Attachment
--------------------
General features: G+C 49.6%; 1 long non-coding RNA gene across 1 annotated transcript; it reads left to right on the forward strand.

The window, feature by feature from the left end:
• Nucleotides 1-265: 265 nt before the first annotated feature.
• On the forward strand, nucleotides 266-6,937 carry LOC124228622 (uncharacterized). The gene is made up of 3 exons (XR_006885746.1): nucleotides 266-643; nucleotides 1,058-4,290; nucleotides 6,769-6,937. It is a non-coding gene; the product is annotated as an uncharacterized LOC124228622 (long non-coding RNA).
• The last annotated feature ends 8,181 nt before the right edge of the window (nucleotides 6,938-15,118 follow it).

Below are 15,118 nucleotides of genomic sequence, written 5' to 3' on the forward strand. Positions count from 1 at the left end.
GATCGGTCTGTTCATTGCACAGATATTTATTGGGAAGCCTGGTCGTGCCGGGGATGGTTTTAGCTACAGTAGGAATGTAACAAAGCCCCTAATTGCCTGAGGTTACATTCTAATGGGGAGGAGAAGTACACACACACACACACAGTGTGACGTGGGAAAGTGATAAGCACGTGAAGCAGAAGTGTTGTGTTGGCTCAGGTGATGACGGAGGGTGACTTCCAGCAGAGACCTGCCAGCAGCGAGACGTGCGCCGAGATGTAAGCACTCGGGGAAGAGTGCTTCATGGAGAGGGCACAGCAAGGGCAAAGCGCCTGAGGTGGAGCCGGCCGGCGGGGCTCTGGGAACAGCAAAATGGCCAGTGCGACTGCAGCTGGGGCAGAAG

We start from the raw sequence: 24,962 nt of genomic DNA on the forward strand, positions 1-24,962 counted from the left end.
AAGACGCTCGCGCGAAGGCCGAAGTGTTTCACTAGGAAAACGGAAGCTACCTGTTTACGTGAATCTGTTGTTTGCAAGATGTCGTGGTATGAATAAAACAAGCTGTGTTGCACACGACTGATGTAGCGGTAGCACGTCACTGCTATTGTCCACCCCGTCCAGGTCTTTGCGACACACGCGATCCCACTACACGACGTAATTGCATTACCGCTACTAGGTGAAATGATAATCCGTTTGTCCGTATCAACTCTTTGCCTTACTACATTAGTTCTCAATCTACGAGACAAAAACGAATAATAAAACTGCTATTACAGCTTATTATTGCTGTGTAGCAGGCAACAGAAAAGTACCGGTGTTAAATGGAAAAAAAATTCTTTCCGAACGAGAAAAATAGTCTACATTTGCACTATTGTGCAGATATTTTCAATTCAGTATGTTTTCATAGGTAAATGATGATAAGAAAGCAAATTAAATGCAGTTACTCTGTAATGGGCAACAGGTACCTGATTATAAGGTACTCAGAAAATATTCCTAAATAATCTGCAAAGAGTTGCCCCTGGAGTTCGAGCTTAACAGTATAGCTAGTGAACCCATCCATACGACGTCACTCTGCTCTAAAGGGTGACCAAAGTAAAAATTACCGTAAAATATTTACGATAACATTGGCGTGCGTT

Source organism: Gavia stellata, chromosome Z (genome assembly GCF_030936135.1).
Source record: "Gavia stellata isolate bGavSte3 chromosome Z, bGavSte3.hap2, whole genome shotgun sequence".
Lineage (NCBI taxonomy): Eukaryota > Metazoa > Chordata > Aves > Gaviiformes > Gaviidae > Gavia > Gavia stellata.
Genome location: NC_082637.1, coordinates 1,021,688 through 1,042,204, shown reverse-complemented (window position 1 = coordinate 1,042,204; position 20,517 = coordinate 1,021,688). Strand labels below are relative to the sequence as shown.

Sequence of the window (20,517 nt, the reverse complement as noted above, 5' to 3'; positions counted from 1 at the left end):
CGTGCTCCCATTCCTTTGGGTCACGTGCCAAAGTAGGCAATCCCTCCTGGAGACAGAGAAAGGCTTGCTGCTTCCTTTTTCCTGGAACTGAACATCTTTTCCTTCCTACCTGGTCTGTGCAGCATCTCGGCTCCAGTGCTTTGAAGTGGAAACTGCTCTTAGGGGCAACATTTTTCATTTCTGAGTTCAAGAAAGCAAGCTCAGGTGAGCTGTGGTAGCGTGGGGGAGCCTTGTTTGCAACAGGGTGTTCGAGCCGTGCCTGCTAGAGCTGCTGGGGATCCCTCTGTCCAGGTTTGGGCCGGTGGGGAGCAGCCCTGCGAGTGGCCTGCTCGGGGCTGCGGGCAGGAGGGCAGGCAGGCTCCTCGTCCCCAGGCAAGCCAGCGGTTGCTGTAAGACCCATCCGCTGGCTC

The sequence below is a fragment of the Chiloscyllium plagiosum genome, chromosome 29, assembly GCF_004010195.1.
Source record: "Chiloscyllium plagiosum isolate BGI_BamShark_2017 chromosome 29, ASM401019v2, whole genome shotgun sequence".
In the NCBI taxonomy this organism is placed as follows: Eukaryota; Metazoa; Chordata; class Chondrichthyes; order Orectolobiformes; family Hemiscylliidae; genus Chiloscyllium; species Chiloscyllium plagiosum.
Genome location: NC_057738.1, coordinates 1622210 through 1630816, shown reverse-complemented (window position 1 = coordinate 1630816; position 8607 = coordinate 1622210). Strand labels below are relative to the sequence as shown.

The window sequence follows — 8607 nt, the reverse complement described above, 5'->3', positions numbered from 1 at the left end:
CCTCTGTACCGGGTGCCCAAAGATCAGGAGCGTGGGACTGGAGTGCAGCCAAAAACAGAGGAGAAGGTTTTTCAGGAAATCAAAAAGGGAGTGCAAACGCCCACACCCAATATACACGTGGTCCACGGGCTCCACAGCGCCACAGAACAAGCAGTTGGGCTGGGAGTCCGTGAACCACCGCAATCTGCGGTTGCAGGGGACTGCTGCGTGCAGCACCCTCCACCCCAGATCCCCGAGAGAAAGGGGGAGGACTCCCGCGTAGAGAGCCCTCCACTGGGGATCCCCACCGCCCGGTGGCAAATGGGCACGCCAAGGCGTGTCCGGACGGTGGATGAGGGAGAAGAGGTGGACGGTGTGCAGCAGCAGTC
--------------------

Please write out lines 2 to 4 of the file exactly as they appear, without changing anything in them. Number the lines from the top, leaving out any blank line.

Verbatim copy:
The window, feature by feature from the left end:
• Nucleotides 1-265: 265 nt before the first annotated feature.
• On the forward strand, nucleotides 266-6,937 carry LOC124228622 (uncharacterized). The gene is made up of 3 exons (XR_006885746.1): nucleotides 266-643; nucleotides 1,058-4,290; nucleotides 6,769-6,937. It is a non-coding gene; the product is annotated as an uncharacterized LOC124228622 (long non-coding RNA).